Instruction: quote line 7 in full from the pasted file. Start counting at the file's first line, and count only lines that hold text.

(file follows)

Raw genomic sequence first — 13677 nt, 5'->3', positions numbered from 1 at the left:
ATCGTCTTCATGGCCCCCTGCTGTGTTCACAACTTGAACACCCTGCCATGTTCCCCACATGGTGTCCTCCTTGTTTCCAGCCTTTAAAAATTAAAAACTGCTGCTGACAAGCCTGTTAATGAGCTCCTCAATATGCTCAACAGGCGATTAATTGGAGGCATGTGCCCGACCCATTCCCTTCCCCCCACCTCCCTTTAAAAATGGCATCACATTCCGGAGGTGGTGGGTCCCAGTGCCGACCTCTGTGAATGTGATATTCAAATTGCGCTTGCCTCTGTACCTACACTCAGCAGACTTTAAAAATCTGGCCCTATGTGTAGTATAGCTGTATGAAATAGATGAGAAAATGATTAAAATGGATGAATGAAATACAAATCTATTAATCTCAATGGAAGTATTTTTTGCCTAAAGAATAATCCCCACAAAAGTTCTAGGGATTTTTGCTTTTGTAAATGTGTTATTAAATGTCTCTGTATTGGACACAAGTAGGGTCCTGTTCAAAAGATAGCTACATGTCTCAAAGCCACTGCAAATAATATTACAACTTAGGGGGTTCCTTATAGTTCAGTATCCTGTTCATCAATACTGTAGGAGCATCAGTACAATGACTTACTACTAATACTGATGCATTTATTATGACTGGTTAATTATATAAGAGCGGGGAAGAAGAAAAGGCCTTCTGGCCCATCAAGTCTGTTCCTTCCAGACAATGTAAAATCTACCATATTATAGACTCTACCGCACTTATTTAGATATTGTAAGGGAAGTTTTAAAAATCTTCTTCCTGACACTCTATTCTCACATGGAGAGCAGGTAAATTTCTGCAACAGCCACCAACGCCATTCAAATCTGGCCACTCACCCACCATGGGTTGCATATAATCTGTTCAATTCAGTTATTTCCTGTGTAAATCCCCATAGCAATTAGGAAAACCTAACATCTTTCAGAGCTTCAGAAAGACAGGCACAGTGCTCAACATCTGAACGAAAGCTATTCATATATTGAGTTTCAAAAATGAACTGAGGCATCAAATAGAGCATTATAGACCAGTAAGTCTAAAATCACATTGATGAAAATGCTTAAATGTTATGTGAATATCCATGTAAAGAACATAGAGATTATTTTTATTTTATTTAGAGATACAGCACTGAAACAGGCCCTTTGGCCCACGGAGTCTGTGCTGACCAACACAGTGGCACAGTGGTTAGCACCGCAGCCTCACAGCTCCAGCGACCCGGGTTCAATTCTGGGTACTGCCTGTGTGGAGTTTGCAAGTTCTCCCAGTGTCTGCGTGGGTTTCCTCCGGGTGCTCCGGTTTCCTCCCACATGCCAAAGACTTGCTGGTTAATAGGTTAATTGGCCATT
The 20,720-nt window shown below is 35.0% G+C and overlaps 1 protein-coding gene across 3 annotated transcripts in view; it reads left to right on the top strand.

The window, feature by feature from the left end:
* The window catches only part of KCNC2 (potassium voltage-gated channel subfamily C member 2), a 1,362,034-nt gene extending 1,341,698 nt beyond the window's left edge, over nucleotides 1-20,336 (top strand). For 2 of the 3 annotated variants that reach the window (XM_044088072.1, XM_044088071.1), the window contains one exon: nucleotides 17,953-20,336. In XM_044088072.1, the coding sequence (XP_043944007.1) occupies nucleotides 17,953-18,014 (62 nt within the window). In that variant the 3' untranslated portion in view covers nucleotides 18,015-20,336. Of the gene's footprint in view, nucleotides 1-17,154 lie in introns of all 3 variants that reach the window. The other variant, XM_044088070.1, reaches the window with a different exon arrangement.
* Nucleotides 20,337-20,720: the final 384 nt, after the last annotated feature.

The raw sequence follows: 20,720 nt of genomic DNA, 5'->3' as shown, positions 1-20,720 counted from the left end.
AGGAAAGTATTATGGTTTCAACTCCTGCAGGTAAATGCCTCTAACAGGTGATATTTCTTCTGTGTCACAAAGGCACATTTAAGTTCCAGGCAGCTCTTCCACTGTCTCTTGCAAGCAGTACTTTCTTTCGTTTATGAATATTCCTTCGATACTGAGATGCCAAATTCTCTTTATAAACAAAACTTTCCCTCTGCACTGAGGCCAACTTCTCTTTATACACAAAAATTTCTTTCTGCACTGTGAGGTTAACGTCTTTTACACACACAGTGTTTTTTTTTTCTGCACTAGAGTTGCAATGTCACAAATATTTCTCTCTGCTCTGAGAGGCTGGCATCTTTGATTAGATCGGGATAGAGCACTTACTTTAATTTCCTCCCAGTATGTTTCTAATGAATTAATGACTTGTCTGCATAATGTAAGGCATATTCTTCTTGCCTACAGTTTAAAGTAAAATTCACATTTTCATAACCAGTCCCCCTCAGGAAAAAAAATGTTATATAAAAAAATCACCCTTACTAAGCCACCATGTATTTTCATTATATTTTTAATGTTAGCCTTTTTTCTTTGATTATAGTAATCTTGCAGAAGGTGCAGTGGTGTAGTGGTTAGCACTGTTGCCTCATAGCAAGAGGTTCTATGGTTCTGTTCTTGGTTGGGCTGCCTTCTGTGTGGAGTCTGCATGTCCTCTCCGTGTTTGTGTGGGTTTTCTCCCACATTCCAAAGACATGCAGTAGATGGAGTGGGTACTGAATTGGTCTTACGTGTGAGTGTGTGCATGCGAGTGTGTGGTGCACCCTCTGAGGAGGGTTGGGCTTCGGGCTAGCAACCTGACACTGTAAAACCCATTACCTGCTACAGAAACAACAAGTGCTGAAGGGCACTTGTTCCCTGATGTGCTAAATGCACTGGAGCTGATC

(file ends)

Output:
The raw sequence follows: 20,720 nt of genomic DNA, 5'->3' as shown, positions 1-20,720 counted from the left end.